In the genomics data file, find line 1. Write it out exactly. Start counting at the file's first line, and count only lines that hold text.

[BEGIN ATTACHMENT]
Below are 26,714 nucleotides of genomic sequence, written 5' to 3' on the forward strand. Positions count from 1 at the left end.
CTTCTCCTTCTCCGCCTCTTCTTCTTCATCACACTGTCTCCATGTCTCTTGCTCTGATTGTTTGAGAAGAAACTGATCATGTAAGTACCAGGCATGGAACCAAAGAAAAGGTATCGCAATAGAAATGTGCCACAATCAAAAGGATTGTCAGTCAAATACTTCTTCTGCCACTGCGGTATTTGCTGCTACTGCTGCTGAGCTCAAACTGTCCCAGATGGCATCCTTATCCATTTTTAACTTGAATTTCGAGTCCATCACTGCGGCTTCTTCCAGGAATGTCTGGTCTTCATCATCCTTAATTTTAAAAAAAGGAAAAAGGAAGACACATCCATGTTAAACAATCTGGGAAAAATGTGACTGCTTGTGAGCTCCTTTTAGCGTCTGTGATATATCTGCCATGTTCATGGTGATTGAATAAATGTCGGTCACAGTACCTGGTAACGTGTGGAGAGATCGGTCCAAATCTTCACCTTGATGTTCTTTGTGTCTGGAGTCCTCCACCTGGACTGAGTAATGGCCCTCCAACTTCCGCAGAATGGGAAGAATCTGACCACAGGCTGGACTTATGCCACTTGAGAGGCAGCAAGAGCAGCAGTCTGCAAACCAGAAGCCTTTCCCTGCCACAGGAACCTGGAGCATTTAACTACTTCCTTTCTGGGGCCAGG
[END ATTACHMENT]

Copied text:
Below are 26,714 nucleotides of genomic sequence, written 5' to 3' on the forward strand. Positions count from 1 at the left end.